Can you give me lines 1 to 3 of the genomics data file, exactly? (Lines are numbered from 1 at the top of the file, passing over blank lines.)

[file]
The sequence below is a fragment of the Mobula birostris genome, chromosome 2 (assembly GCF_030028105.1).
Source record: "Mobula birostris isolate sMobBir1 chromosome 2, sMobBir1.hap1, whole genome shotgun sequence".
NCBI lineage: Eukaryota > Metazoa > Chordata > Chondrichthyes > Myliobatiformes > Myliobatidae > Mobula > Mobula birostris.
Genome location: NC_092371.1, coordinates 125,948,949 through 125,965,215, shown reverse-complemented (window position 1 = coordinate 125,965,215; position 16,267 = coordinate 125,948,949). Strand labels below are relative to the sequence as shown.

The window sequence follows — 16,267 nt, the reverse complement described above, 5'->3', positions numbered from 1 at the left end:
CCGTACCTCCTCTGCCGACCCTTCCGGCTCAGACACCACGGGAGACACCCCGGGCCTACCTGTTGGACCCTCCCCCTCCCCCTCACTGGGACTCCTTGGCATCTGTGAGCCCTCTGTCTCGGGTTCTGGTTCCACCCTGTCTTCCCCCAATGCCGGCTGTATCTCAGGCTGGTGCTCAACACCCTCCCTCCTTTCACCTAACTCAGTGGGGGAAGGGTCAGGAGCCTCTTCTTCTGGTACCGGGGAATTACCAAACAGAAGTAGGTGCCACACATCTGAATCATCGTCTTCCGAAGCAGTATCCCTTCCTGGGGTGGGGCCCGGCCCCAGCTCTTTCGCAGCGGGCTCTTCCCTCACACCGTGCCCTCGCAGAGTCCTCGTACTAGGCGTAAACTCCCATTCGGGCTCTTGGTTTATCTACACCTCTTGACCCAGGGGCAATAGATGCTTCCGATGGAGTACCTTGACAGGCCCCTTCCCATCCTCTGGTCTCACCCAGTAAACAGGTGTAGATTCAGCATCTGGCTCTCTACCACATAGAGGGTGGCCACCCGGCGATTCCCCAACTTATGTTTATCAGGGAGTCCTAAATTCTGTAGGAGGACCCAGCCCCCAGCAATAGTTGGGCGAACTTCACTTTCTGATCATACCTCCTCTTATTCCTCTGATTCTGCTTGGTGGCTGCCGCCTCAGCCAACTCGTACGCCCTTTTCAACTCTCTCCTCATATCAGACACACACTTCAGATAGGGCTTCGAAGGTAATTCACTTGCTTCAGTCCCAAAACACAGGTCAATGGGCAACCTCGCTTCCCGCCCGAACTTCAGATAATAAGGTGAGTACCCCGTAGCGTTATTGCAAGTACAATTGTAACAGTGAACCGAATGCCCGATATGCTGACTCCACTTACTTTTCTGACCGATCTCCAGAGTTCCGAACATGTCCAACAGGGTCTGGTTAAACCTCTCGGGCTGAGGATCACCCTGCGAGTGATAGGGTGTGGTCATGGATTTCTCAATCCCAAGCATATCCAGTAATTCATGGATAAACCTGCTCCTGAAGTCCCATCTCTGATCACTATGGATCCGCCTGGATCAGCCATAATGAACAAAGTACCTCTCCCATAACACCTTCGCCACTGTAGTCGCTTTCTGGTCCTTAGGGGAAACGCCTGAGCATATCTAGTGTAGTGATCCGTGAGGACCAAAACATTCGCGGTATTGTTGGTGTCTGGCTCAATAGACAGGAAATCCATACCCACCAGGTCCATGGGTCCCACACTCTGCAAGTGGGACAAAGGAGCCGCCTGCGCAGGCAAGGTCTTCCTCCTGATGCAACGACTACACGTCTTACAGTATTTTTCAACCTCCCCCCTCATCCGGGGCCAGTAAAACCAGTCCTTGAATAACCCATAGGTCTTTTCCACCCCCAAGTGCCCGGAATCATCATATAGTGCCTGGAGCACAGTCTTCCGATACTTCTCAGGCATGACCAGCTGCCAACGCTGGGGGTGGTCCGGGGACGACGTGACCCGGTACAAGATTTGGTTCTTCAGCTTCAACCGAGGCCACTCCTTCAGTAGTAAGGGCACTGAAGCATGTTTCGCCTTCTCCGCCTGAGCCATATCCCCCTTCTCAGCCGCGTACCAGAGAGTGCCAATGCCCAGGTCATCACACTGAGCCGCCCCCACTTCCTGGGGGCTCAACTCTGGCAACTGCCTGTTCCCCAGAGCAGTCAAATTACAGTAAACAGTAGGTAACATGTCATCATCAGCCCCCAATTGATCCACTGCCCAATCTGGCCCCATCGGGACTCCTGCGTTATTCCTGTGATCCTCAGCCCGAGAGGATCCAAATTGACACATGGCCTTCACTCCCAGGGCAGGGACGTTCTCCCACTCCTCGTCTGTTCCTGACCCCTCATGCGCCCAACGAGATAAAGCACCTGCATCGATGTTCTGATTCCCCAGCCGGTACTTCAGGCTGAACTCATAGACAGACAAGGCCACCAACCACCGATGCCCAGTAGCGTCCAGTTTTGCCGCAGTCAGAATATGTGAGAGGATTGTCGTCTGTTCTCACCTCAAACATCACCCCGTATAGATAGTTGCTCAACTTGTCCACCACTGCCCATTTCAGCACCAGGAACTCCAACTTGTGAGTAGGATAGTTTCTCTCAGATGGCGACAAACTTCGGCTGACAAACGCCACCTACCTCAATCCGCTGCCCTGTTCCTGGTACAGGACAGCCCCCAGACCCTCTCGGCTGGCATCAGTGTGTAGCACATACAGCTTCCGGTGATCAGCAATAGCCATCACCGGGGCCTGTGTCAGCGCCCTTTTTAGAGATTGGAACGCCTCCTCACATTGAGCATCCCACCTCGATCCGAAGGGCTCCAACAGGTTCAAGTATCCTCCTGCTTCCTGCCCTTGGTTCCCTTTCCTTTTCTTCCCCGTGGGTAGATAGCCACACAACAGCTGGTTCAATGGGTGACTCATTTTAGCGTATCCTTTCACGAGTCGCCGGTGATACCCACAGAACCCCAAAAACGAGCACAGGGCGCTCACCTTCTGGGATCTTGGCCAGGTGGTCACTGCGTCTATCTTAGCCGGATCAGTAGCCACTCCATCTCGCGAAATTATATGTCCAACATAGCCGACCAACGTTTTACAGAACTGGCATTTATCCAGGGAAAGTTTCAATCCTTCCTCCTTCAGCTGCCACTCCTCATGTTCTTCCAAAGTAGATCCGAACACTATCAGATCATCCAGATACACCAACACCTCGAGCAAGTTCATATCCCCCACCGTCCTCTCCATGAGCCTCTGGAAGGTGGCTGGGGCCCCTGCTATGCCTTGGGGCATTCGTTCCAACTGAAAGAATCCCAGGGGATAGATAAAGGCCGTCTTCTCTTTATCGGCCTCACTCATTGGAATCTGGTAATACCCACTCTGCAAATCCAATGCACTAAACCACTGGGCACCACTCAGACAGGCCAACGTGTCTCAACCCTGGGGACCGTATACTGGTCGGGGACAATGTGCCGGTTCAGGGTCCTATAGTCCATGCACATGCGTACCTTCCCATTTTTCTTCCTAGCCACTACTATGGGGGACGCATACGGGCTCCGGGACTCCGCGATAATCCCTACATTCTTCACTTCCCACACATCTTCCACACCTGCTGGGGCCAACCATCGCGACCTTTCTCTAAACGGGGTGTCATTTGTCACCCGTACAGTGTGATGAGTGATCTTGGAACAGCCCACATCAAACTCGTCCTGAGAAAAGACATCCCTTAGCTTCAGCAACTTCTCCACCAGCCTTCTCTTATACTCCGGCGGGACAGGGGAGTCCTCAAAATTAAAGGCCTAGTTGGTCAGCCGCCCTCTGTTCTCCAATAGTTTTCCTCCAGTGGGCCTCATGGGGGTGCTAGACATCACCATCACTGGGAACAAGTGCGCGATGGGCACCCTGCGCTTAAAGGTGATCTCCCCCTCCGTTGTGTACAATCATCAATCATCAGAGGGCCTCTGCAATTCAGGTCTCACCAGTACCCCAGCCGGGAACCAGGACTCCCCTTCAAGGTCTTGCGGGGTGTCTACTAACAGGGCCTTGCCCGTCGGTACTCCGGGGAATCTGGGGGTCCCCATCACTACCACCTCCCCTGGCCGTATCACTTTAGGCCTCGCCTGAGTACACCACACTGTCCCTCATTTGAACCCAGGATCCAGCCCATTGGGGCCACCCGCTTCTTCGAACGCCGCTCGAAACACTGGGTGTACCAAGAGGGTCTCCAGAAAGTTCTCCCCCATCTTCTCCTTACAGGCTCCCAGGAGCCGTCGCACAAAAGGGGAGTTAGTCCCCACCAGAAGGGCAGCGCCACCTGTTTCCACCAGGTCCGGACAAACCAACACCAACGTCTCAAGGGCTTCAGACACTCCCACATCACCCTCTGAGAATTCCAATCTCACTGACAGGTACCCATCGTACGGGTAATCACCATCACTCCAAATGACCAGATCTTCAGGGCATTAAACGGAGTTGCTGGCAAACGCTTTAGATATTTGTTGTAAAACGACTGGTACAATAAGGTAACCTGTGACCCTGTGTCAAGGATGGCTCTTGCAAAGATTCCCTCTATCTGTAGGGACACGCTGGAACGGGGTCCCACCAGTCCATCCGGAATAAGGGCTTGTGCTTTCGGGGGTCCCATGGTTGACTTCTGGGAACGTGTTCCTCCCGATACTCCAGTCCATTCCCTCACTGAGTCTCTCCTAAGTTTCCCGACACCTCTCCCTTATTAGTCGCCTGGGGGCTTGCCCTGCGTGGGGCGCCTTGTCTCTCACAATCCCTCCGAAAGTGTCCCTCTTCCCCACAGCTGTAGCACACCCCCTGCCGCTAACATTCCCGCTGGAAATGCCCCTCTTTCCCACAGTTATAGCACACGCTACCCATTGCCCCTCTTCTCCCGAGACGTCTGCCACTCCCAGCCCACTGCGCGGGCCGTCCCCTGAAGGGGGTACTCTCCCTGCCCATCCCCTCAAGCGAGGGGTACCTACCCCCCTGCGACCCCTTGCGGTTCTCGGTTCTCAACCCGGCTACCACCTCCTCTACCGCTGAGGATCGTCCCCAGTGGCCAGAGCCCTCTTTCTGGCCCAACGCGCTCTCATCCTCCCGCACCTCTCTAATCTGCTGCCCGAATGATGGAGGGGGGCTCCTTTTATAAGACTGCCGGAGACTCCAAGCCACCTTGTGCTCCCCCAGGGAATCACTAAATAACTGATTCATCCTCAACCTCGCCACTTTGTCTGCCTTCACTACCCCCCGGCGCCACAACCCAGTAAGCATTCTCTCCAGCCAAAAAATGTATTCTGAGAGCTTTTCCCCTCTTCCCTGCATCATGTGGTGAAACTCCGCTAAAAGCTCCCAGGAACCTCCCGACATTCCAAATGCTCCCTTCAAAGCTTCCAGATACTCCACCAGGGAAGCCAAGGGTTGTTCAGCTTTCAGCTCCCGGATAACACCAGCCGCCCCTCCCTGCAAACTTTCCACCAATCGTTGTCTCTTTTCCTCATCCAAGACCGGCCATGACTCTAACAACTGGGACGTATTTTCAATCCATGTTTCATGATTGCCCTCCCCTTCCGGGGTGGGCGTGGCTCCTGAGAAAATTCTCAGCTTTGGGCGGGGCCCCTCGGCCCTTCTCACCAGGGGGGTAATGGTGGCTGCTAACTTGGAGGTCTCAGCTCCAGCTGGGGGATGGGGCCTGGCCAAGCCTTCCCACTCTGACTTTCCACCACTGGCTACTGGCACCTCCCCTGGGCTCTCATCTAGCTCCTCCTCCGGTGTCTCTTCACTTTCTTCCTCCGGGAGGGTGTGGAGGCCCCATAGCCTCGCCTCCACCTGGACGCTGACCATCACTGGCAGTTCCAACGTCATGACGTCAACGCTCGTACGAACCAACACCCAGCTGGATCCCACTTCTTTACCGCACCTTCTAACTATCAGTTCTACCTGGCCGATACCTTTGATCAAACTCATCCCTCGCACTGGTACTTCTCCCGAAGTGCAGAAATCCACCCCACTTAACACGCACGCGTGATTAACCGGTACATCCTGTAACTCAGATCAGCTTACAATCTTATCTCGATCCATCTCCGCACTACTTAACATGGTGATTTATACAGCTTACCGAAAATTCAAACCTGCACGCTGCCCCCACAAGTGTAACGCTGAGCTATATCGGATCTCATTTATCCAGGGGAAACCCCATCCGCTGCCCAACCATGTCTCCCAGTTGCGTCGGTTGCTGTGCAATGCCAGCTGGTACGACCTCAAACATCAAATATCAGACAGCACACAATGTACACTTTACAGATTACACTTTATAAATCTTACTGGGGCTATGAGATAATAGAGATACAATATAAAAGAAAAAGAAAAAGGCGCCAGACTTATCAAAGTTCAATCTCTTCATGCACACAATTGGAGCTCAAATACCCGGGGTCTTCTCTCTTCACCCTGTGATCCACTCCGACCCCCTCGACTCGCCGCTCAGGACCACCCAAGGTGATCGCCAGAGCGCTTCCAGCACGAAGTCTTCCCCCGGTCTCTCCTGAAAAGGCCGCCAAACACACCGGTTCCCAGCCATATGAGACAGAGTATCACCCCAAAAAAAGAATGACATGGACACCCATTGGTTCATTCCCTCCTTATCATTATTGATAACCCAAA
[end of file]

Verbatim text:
The sequence below is a fragment of the Mobula birostris genome, chromosome 2 (assembly GCF_030028105.1).
Source record: "Mobula birostris isolate sMobBir1 chromosome 2, sMobBir1.hap1, whole genome shotgun sequence".
NCBI lineage: Eukaryota > Metazoa > Chordata > Chondrichthyes > Myliobatiformes > Myliobatidae > Mobula > Mobula birostris.